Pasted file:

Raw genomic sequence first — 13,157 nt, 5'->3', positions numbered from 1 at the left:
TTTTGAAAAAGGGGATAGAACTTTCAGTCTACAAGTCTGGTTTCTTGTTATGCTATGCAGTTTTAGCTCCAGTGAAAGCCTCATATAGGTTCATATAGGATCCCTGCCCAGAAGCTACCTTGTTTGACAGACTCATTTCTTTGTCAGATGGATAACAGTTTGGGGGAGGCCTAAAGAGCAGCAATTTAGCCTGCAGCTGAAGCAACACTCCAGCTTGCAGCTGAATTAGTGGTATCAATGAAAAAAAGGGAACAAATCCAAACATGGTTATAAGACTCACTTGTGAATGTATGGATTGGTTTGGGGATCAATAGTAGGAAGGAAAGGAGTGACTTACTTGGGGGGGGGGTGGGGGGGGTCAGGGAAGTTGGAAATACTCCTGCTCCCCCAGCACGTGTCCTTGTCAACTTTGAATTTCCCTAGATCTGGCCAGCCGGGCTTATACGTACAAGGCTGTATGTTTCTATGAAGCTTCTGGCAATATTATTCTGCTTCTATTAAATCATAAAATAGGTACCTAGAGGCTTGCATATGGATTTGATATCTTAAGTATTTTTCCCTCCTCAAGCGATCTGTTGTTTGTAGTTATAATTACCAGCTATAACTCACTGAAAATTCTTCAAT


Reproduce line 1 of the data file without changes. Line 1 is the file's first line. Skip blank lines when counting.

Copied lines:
Raw genomic sequence first — 13,157 nt, 5'->3', positions numbered from 1 at the left: